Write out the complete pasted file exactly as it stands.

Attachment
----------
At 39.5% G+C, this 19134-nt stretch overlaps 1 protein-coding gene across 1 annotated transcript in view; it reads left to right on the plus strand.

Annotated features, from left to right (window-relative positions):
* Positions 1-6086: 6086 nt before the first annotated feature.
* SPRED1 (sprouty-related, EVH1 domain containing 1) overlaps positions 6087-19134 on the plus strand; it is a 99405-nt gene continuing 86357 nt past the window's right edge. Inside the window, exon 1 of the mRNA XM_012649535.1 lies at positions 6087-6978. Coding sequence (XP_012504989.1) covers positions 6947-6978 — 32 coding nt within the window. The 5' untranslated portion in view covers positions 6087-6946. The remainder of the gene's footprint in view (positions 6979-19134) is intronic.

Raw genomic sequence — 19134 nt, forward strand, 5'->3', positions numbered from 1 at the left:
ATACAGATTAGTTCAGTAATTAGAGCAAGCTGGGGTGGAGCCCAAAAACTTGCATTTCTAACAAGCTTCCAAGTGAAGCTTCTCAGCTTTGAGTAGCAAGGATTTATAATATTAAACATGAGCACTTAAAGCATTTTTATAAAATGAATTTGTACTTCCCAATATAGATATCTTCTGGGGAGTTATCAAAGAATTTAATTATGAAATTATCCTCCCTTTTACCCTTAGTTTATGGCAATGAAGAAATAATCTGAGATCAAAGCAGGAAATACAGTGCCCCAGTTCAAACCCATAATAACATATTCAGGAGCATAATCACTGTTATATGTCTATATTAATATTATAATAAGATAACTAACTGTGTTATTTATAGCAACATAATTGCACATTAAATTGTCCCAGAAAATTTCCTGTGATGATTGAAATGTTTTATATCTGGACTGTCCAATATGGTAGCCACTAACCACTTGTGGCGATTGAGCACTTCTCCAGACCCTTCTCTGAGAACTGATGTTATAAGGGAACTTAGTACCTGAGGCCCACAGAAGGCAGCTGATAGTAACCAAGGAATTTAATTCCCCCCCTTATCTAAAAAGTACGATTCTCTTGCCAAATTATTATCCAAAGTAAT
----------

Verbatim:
At 39.5% G+C, this 19134-nt stretch overlaps 1 protein-coding gene across 1 annotated transcript in view; it reads left to right on the plus strand.

Annotated features, from left to right (window-relative positions):
* Positions 1-6086: 6086 nt before the first annotated feature.
* SPRED1 (sprouty-related, EVH1 domain containing 1) overlaps positions 6087-19134 on the plus strand; it is a 99405-nt gene continuing 86357 nt past the window's right edge. Inside the window, exon 1 of the mRNA XM_012649535.1 lies at positions 6087-6978. Coding sequence (XP_012504989.1) covers positions 6947-6978 — 32 coding nt within the window. The 5' untranslated portion in view covers positions 6087-6946. The remainder of the gene's footprint in view (positions 6979-19134) is intronic.

Raw genomic sequence — 19134 nt, forward strand, 5'->3', positions numbered from 1 at the left:
ATACAGATTAGTTCAGTAATTAGAGCAAGCTGGGGTGGAGCCCAAAAACTTGCATTTCTAACAAGCTTCCAAGTGAAGCTTCTCAGCTTTGAGTAGCAAGGATTTATAATATTAAACATGAGCACTTAAAGCATTTTTATAAAATGAATTTGTACTTCCCAATATAGATATCTTCTGGGGAGTTATCAAAGAATTTAATTATGAAATTATCCTCCCTTTTACCCTTAGTTTATGGCAATGAAGAAATAATCTGAGATCAAAGCAGGAAATACAGTGCCCCAGTTCAAACCCATAATAACATATTCAGGAGCATAATCACTGTTATATGTCTATATTAATATTATAATAAGATAACTAACTGTGTTATTTATAGCAACATAATTGCACATTAAATTGTCCCAGAAAATTTCCTGTGATGATTGAAATGTTTTATATCTGGACTGTCCAATATGGTAGCCACTAACCACTTGTGGCGATTGAGCACTTCTCCAGACCCTTCTCTGAGAACTGATGTTATAAGGGAACTTAGTACCTGAGGCCCACAGAAGGCAGCTGATAGTAACCAAGGAATTTAATTCCCCCCCTTATCTAAAAAGTACGATTCTCTTGCCAAATTATTATCCAAAGTAAT